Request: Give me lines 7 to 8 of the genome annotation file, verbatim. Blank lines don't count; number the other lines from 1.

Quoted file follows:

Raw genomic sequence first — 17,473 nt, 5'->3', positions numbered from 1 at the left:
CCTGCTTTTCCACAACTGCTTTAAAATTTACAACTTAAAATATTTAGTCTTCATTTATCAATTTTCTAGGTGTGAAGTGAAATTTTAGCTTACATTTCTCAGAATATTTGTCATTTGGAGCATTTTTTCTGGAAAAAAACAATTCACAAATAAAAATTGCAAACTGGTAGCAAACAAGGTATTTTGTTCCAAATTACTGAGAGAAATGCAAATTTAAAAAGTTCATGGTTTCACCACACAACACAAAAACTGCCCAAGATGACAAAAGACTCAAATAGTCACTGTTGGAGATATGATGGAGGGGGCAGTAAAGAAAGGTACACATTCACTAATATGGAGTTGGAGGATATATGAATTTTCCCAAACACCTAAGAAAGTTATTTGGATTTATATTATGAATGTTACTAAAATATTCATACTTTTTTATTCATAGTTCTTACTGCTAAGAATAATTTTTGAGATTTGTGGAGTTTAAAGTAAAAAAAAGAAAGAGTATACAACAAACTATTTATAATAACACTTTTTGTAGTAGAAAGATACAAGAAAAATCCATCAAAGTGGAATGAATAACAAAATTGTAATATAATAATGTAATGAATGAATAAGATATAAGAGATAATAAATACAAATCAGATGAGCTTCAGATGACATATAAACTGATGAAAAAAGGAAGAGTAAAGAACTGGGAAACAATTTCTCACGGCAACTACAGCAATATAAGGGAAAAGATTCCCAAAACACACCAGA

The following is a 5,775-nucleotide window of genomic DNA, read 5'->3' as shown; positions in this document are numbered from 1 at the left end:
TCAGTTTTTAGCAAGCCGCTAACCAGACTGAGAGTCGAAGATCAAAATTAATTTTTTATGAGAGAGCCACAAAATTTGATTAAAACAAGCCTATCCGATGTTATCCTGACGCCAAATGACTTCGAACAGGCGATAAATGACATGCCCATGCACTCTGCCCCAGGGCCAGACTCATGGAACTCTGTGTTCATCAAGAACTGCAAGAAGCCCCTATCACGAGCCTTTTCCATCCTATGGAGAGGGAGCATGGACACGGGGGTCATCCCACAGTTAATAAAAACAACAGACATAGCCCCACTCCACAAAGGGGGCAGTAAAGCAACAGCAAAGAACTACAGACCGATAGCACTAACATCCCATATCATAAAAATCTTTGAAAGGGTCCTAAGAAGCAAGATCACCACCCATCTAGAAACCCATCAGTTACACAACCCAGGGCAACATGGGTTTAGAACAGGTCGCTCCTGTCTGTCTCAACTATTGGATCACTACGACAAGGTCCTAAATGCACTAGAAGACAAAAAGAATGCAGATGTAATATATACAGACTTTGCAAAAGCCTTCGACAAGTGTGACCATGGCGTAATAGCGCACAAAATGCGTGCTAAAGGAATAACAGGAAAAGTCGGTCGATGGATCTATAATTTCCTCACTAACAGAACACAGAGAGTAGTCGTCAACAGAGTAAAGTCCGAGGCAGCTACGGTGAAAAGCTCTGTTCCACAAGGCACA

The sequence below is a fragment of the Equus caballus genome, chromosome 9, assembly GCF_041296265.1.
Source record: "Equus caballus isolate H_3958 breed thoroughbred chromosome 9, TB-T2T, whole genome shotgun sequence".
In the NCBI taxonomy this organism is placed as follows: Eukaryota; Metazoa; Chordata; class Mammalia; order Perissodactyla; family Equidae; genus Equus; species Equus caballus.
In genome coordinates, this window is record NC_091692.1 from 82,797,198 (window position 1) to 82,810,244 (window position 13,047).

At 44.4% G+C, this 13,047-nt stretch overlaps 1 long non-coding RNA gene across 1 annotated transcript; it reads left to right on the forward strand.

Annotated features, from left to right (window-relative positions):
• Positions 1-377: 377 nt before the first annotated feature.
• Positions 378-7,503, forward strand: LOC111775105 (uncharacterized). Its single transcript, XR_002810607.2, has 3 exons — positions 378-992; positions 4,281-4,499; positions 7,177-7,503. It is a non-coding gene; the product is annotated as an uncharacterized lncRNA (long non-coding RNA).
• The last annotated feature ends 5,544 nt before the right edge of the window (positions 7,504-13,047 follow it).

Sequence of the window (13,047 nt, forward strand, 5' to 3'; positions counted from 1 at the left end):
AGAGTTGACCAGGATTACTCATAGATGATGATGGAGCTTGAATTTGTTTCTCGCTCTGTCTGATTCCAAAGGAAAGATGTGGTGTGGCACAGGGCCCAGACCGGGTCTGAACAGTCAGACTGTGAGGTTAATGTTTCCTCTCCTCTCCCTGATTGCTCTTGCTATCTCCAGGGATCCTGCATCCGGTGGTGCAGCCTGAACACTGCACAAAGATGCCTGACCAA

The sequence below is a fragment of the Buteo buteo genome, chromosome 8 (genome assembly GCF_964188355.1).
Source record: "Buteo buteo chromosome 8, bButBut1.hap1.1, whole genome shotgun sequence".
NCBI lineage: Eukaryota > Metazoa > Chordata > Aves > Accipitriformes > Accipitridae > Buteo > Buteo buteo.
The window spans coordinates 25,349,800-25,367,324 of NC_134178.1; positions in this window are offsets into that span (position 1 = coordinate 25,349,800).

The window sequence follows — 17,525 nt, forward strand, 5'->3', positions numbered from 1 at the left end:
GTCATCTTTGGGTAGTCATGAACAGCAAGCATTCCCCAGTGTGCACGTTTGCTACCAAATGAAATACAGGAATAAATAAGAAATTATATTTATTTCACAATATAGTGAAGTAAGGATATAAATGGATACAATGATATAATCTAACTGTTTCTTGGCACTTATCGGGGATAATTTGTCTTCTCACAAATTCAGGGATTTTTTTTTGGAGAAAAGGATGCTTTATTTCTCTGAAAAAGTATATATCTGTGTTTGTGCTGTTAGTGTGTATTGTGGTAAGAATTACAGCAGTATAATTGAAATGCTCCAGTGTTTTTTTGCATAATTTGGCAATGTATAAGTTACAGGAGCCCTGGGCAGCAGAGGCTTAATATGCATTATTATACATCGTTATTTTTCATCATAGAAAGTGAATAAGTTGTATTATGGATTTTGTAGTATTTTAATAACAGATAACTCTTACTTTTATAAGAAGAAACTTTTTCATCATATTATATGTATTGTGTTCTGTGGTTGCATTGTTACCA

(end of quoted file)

In the NCBI taxonomy this organism is placed as follows: Eukaryota; Metazoa; Chordata; class Mammalia; order Perissodactyla; family Equidae; genus Equus; species Equus caballus.
In genome coordinates, this window is record NC_091692.1 from 82,797,198 (window position 1) to 82,810,244 (window position 13,047).